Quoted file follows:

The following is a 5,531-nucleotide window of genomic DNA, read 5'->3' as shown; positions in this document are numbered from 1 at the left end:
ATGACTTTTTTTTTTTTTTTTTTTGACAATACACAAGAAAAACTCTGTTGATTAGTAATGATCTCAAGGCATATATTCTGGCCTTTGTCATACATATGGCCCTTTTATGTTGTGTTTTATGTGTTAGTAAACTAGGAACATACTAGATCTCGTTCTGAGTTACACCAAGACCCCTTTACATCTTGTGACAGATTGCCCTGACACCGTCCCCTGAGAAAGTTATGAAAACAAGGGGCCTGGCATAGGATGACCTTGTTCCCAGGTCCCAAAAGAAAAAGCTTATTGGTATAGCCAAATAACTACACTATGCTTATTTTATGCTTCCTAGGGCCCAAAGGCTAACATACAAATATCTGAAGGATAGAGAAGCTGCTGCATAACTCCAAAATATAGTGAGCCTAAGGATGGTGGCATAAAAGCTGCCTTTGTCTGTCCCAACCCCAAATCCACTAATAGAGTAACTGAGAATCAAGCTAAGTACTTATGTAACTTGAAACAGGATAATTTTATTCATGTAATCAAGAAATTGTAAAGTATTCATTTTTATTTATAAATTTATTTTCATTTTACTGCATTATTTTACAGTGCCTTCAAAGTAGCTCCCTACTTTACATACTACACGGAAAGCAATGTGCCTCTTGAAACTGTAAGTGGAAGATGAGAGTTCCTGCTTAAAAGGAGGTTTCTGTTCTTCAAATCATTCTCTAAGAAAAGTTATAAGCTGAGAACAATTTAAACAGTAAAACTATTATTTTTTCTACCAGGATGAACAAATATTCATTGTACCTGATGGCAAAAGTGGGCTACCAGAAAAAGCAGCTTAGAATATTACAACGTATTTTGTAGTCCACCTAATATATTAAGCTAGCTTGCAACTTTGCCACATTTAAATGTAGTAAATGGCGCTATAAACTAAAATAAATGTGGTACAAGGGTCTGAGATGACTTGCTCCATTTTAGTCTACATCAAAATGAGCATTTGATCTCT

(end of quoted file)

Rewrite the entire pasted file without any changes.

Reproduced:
The following is a 5,531-nucleotide window of genomic DNA, read 5'->3' as shown; positions in this document are numbered from 1 at the left end:
ATGACTTTTTTTTTTTTTTTTTTTGACAATACACAAGAAAAACTCTGTTGATTAGTAATGATCTCAAGGCATATATTCTGGCCTTTGTCATACATATGGCCCTTTTATGTTGTGTTTTATGTGTTAGTAAACTAGGAACATACTAGATCTCGTTCTGAGTTACACCAAGACCCCTTTACATCTTGTGACAGATTGCCCTGACACCGTCCCCTGAGAAAGTTATGAAAACAAGGGGCCTGGCATAGGATGACCTTGTTCCCAGGTCCCAAAAGAAAAAGCTTATTGGTATAGCCAAATAACTACACTATGCTTATTTTATGCTTCCTAGGGCCCAAAGGCTAACATACAAATATCTGAAGGATAGAGAAGCTGCTGCATAACTCCAAAATATAGTGAGCCTAAGGATGGTGGCATAAAAGCTGCCTTTGTCTGTCCCAACCCCAAATCCACTAATAGAGTAACTGAGAATCAAGCTAAGTACTTATGTAACTTGAAACAGGATAATTTTATTCATGTAATCAAGAAATTGTAAAGTATTCATTTTTATTTATAAATTTATTTTCATTTTACTGCATTATTTTACAGTGCCTTCAAAGTAGCTCCCTACTTTACATACTACACGGAAAGCAATGTGCCTCTTGAAACTGTAAGTGGAAGATGAGAGTTCCTGCTTAAAAGGAGGTTTCTGTTCTTCAAATCATTCTCTAAGAAAAGTTATAAGCTGAGAACAATTTAAACAGTAAAACTATTATTTTTTCTACCAGGATGAACAAATATTCATTGTACCTGATGGCAAAAGTGGGCTACCAGAAAAAGCAGCTTAGAATATTACAACGTATTTTGTAGTCCACCTAATATATTAAGCTAGCTTGCAACTTTGCCACATTTAAATGTAGTAAATGGCGCTATAAACTAAAATAAATGTGGTACAAGGGTCTGAGATGACTTGCTCCATTTTAGTCTACATCAAAATGAGCATTTGATCTCT